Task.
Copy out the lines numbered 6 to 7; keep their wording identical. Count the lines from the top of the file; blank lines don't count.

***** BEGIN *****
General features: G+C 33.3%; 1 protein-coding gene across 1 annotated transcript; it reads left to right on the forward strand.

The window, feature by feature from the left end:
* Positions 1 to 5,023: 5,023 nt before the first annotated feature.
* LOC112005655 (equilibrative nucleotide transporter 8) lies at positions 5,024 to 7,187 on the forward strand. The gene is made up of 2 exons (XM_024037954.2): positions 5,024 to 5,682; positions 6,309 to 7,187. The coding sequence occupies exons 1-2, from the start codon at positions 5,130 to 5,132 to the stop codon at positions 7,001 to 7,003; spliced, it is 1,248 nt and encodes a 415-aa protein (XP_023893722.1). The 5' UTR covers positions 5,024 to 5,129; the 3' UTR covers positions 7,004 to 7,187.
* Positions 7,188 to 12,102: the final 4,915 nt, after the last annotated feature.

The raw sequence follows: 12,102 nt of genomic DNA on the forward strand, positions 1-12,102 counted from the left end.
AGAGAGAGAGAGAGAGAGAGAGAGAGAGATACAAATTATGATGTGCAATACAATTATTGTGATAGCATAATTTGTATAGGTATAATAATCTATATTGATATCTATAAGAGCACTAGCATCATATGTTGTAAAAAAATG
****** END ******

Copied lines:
The raw sequence follows: 12,102 nt of genomic DNA on the forward strand, positions 1-12,102 counted from the left end.
AGAGAGAGAGAGAGAGAGAGAGAGAGAGATACAAATTATGATGTGCAATACAATTATTGTGATAGCATAATTTGTATAGGTATAATAATCTATATTGATATCTATAAGAGCACTAGCATCATATGTTGTAAAAAAATG